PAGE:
The Saint Berdoodle is the best of both his parents. It mixes the gorgeous Saint Bernard and the ever-popular standard-sized Poodle. He is also known as the Saint Berpoo or simply the Saint Bernard Poodle mix. This newly mixed hybrid puppy is an excellent choice for those who cannot choose between these two lovable breeds. Because with the Saint Berdoodle, you get a 2-for-1 designer deal.
His large size, combined with his bouncy and fun personality, means that he needs lots of space. As well as a family who can guarantee him plenty of exercise and playtime outdoors. This complete guide is a must-read for those considering this beautiful boy because this mix is not suited to every family.
But, those who can provide him with what he needs are in for a sweet surprise. He is adorable, sweet, and has lots of fun. So, let’s find out if you and the Saint Berdoodle are compatible buddies.
It’s crucial to know where the Saint Berdoodle comes from, as it will help you to understand what you can expect from him. By understanding his parents, you are taking the necessary steps to make sure that he is the right mixed dog for you. Unfortunately, many owners fail to research dog breeds, which is why so many of them end up back in rescue shelters.
The Saint Bernard is undoubtedly one of the most famous dogs in the world. He is one of four Swiss mountain breeds and the largest of them all. The Saint Bernard stands between 26 and 30 inches tall, and he weighs a whopping 120 to 180 pounds. He was traditionally used to rescue stranded travelers in the treacherous Swiss Alps, thanks to his immense power. So, you can be sure that this guy is a hardworking canine.
He is also a sweet pooch who is part of the gentle giant doggy club. Saint Bernards are devoted to their family and make strangers feel welcome with their warm smiles and cuddly appearance. He is also probably one of the best canine babysitters that you could ask for! Hence why he was given the role of Nana in the Peter Pan stories – you guessed it, the kid’s nanny.
He is playful, charming, and a charismatic canine who is adored by all. Except for those who aren’t a fan of doggy drool! But, if you can forgive him for this, you can expect a loyal sidekick for around 8 to 10 years. Saint Bernards are becoming more popular as crossbreeds, with the Saint Berhusky as a fine example.
The Poodle is just as recognizable, but thanks to his smaller and more accommodating size, he is more popular with families. There are three sizes of Poodle, and it is the standard-sized Poodle that is the chosen one here. He must measure over 15 inches in height, and he weighs between 40 and 70 pounds.
The standard-sized Poodle was initially bred to be a duck hunter in Germany. The French nation then fell in love with him and bred him down so that they could enjoy him as a lapdog too. All three sizes have a lot of playful energy. And when you combine that with his intelligence, you can be sure that he needs a lot of stimulation to keep him happy.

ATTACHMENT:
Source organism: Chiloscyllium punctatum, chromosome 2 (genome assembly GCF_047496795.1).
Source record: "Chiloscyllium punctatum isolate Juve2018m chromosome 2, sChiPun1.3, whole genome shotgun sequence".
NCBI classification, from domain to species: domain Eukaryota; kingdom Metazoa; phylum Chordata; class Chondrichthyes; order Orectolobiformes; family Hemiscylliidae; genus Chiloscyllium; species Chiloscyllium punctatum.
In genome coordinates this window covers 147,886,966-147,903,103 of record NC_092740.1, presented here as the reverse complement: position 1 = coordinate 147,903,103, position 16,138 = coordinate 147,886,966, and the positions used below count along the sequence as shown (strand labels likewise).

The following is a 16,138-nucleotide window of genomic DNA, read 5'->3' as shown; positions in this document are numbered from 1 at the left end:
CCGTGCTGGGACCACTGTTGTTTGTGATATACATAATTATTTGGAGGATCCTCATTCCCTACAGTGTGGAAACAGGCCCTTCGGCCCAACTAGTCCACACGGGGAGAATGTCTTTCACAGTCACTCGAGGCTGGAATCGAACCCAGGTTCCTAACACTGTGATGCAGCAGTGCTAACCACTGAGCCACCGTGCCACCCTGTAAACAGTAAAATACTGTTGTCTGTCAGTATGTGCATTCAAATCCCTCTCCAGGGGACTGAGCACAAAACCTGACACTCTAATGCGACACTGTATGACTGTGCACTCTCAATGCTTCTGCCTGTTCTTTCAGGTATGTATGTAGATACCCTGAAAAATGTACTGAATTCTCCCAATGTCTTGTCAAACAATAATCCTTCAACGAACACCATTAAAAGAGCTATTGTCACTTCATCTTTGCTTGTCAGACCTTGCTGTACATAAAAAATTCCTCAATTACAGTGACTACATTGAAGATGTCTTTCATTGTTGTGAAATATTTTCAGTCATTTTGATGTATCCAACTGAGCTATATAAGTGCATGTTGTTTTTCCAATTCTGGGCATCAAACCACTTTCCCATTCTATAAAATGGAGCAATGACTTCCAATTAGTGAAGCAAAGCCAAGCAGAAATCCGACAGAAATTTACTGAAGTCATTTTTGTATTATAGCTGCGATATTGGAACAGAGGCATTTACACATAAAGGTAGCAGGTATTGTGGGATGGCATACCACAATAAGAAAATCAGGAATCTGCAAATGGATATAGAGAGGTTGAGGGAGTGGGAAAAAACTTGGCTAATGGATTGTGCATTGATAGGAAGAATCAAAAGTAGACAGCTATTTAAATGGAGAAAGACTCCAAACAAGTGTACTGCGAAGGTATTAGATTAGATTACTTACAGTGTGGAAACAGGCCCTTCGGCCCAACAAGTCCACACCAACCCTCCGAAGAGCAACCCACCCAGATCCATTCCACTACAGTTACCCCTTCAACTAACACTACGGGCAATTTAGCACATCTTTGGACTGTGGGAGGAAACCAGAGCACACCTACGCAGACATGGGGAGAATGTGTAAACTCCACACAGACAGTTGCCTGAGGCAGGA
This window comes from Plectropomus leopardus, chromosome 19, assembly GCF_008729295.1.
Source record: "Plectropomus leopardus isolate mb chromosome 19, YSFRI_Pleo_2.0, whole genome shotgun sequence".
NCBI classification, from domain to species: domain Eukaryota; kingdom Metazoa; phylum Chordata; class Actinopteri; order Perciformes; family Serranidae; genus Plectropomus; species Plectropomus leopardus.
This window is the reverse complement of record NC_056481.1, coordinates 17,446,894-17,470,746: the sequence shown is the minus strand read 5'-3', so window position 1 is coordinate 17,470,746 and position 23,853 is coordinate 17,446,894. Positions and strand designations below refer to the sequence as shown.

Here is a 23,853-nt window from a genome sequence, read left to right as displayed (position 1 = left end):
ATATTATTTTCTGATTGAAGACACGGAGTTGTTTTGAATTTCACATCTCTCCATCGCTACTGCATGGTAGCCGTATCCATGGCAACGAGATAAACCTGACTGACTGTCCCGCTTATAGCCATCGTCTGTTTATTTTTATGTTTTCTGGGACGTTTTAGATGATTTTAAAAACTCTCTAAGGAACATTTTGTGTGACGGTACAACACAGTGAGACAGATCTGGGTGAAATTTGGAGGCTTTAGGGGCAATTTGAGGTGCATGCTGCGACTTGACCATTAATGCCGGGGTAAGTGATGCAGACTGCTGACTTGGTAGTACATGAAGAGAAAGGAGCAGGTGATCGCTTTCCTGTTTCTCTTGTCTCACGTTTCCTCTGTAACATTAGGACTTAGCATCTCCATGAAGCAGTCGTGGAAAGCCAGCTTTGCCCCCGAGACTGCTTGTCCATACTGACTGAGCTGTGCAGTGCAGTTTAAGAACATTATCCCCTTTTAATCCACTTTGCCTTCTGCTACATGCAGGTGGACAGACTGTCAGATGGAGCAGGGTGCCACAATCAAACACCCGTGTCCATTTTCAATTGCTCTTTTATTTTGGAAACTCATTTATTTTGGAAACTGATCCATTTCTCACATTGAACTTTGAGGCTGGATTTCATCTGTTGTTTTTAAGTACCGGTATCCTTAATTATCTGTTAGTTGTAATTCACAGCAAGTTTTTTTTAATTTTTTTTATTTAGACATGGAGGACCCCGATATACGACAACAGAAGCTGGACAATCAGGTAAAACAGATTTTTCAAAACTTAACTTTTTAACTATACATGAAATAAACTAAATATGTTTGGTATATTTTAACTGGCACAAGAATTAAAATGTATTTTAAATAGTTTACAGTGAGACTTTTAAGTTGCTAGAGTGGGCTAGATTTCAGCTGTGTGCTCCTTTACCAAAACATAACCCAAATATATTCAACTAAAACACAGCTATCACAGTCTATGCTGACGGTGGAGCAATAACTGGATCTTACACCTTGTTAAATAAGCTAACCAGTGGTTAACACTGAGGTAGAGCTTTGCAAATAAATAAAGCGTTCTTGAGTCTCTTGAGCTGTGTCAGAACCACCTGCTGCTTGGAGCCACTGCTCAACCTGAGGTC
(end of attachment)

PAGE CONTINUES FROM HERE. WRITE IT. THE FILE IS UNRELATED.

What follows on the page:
He has a curly and hypoallergenic coat, which is why he is one of the most popular dogs to mix with other dogs. Not only is he easier on those with allergies, but he also sheds less too. And he adds that teddy bear cuddliness that everyone loves. There are many more common doodle mixes than the Saint Berdoodle. Some of them include the Bernedoodle or the increasingly popular Shepadoodle.
The Saint Berdoodle is a mixture of his two parents above, and it’s essential to research them in detail. It’s also vital to find out from your breeder whether he is bred from a standard-sized Poodle or a miniature-sized Poodle. Thankfully, both sizes usually inherit the best of both worlds.
We will touch briefly on the size and price of the miniature Saint Berdoodle, but this guide is primarily for the standard-sized Saint Berdoodle.
Not all people like big dogs (crazy, we know), but this big dog likes all people. He is super friendly and wants to be everyone’s playmate. This is great for those that love dogs too. And it makes him a great addition to a social family that is forever having parties and gatherings at the weekend. He doesn’t care who visits because he knows that he is in for lots of fuss.
For this reason, he makes an awful guard dog. He is far too friendly and trusting. So, if you are thinking that because of his size, he is going to make a fantastic family protector, you are sadly mistaken.
Because he is so friendly and always looking for attention, he has a playful and fun personality. And one that will keep you and the whole family entertained for hours on end. He loves everyone, from infants to the elderly, and makes a great family pet.
You need to have the energy and time to give him, but playing fetch and frisbee isn’t too much to ask, right? Well, not for all. But if you are wondering whether you have the time for this guy, he isn’t the dog breed for you. He can be quite an intense canine, and he’ll always be by your side. Not all like this trait, but it’s something you need to be prepared for.
He is also a fan of a cheeky afternoon snooze, too, thanks to his laidback St Bernard influence. So, if you are looking for a marathon Netflix partner, he is definitely up for this. His eagerness to please and craving for human companionship means that without company, he’ll become very sad. An unhappy or anxious dog can quickly become a destructive and problematic one.
Size & Appearance
It’s clear that this guy is going to be a large dog, but just big are we talking about? If his Poodle parent is a standard-sized Poodle, he will measure between 20 and 26 inches tall and weigh anywhere between 70 and 150 pounds. He’s going to be a large dog at the very least, but the larger Saint Bernard Poodle mix will fall into the giant dog category. This is something to bear in mind when it comes to his nutrition, which we’ll walk you through later on.